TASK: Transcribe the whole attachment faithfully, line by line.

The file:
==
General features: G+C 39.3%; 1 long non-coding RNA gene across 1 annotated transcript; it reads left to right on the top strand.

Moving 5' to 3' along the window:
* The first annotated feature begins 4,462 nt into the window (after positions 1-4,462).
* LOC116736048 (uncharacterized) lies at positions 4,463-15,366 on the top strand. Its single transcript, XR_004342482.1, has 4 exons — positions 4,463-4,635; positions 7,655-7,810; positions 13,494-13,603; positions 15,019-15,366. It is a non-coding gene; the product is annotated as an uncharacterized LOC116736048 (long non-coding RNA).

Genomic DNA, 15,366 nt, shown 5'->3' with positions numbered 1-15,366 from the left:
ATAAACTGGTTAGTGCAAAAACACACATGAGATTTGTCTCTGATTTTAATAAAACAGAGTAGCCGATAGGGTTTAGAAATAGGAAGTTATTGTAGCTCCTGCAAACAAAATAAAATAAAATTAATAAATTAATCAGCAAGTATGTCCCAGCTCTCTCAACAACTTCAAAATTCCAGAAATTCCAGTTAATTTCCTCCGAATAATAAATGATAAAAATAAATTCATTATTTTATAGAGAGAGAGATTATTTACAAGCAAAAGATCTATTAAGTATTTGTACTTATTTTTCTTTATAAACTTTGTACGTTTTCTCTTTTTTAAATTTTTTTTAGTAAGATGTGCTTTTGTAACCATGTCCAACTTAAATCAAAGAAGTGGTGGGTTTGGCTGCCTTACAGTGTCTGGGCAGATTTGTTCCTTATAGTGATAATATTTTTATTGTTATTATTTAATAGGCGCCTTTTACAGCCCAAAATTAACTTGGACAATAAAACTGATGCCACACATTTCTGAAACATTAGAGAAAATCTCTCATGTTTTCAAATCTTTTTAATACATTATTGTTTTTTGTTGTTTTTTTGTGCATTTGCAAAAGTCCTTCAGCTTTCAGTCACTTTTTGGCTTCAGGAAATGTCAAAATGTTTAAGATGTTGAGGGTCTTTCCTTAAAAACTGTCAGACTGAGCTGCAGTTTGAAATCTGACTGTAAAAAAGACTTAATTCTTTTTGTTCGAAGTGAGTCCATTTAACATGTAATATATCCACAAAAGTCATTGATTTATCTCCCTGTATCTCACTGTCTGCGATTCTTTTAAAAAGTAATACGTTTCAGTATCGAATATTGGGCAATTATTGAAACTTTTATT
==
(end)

General features: G+C 39.3%; 1 long non-coding RNA gene across 1 annotated transcript; it reads left to right on the top strand.

Moving 5' to 3' along the window:
* The first annotated feature begins 4,462 nt into the window (after positions 1-4,462).
* LOC116736048 (uncharacterized) lies at positions 4,463-15,366 on the top strand. Its single transcript, XR_004342482.1, has 4 exons — positions 4,463-4,635; positions 7,655-7,810; positions 13,494-13,603; positions 15,019-15,366. It is a non-coding gene; the product is annotated as an uncharacterized LOC116736048 (long non-coding RNA).

Genomic DNA, 15,366 nt, shown 5'->3' with positions numbered 1-15,366 from the left:
ATAAACTGGTTAGTGCAAAAACACACATGAGATTTGTCTCTGATTTTAATAAAACAGAGTAGCCGATAGGGTTTAGAAATAGGAAGTTATTGTAGCTCCTGCAAACAAAATAAAATAAAATTAATAAATTAATCAGCAAGTATGTCCCAGCTCTCTCAACAACTTCAAAATTCCAGAAATTCCAGTTAATTTCCTCCGAATAATAAATGATAAAAATAAATTCATTATTTTATAGAGAGAGAGATTATTTACAAGCAAAAGATCTATTAAGTATTTGTACTTATTTTTCTTTATAAACTTTGTACGTTTTCTCTTTTTTAAATTTTTTTTAGTAAGATGTGCTTTTGTAACCATGTCCAACTTAAATCAAAGAAGTGGTGGGTTTGGCTGCCTTACAGTGTCTGGGCAGATTTGTTCCTTATAGTGATAATATTTTTATTGTTATTATTTAATAGGCGCCTTTTACAGCCCAAAATTAACTTGGACAATAAAACTGATGCCACACATTTCTGAAACATTAGAGAAAATCTCTCATGTTTTCAAATCTTTTTAATACATTATTGTTTTTTGTTGTTTTTTTGTGCATTTGCAAAAGTCCTTCAGCTTTCAGTCACTTTTTGGCTTCAGGAAATGTCAAAATGTTTAAGATGTTGAGGGTCTTTCCTTAAAAACTGTCAGACTGAGCTGCAGTTTGAAATCTGACTGTAAAAAAGACTTAATTCTTTTTGTTCGAAGTGAGTCCATTTAACATGTAATATATCCACAAAAGTCATTGATTTATCTCCCTGTATCTCACTGTCTGCGATTCTTTTAAAAAGTAATACGTTTCAGTATCGAATATTGGGCAATTATTGAAACTTTTATT